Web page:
Why do we say atone? Because unfortunately, the representative of Australia at the conference, Lieutenant Colonel TW White, brought a message of indifference to that conference. He didn’t go on his own authority; he unfortunately spoke for the executive government of the day. He said Australia said it didn’t have a racial problem and didn’t seek to import one—a grotesque message given the desperate emergency of the time.

Australia was a reluctant signatory to the Evian conference in 1938, which organised asylum for the Jews fleeing Nazi Germany. Eventually Australia agreed to take small numbers. In 1935 the Australian intake was less than 100; in 1936 more than 150, and in 1937 it was 500. Thereafter the great pressure of refugees mounted: there were 300 applications per week at Australia House, equal to 50,000 per annum. In the outcome only 1556 were admitted in 1938, and 5058 in 1939, including my late father Kurt Joachim Danziger or as he was sensitively renamed by Immigration – Fred Danby.”

AIJAC Executive Director Colin Rubenstein applauded the statements by the MPs saying: “It is heartening to read these principled, genuine statements of support from Coalition and Labor MPs which celebrate Israel’s survival in its early days against the odds and subsequent flourishing success and acknowledge the importance of the long-standing special relationship Australia and Israel share.

It is a relationship that stretches back to well before the Jewish state’s founding, and it is very encouraging to see that the relationship remains a bipartisan priority. We also welcome the heartfelt apology expressed for Australia’s initial lack of empathy in the 30’s towards Jews desperate to escape the Nazi persecution spreading across Europe.”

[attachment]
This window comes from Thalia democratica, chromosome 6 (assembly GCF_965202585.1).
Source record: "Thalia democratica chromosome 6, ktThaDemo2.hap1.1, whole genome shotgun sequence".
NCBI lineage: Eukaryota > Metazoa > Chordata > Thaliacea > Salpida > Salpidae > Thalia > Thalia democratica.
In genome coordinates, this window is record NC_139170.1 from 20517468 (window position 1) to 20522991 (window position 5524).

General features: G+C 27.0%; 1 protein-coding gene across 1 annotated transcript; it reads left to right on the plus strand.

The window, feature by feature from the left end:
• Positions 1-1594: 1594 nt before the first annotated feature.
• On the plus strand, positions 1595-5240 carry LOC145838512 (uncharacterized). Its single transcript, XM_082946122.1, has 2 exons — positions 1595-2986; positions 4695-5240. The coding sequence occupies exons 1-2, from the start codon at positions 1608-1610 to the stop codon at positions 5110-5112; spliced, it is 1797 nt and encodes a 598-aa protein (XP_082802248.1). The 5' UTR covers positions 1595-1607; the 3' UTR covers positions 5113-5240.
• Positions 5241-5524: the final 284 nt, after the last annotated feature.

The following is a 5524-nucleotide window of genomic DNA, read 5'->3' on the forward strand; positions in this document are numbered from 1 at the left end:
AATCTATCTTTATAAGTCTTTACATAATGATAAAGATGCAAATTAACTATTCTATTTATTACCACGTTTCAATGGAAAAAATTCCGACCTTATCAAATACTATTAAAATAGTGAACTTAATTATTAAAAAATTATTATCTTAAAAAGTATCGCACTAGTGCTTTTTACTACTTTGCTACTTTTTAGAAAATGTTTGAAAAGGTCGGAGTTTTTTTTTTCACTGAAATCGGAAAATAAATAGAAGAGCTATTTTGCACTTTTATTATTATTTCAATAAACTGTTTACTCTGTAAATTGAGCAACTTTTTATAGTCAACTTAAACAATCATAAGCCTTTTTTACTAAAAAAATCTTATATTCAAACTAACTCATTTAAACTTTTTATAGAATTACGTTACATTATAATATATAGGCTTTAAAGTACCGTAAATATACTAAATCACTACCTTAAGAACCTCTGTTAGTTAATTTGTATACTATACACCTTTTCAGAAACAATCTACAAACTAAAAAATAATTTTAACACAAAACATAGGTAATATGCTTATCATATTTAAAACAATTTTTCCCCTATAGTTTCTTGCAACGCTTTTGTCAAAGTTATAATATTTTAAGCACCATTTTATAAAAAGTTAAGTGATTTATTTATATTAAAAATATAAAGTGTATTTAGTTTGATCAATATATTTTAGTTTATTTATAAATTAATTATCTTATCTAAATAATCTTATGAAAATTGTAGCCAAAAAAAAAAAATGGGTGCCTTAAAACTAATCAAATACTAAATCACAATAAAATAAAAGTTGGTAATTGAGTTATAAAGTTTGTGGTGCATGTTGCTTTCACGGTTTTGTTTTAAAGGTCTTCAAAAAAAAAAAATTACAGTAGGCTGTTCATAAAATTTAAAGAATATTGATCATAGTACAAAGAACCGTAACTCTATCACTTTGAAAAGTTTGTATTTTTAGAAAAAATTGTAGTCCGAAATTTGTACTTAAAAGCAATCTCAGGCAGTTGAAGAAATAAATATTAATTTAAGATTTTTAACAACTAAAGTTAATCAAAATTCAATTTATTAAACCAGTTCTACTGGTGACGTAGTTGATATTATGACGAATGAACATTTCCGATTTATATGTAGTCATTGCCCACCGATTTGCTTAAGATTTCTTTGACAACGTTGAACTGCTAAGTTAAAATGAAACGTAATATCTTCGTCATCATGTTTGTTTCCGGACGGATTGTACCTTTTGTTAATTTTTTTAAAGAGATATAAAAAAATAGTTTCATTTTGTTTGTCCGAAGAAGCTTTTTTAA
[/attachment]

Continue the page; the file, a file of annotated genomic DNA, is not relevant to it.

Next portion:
3 Responses to “Australia asked to apologise to Israel for indifference to 1938 plight of Europe’s Jews”
  1. Silvia Piorun says:

    Brilliant powerful speech. Very moving. At this time when there are so many voices against Jews and the State of Israel I am proud to be an Australian Jew when our parliament makes these resolutions.

  2. Dorothy Stevens says:

    Thank you Stuart for the eye-opener of events just prior to and after my birth in Perth WA late November 1938 -praps it was then that the God of Abraham, Isaac and Jacob implanted in me a love for His people and land. A love that blossomed when I met,to me, the greatest Jew of all – Yeshua -and cascaded when I visited Israel in 1986. I rejoice and pray for the great celebration Halleluyah

    • Adrian Jackson says:

      Read Wikipedia for Trade Minister Colonel Sir Thomas White KBE, DFC (1888-1957) for the full story

      White was the member for Balaclava (Vic) in PM Joseph Lyons United Australia Party (UAP) government in the 1930’s.

      He served in the Militia for 30 years from 1911 in peace time and was in the Australian Flying Corps (AFC) in WW1 and the RAAF in the UK in WW2 training aircrew.

      He even did some sorties over Europe even though he was in his 50’s during WW2. His post WW2 community activities here in Melbourne were extensive too.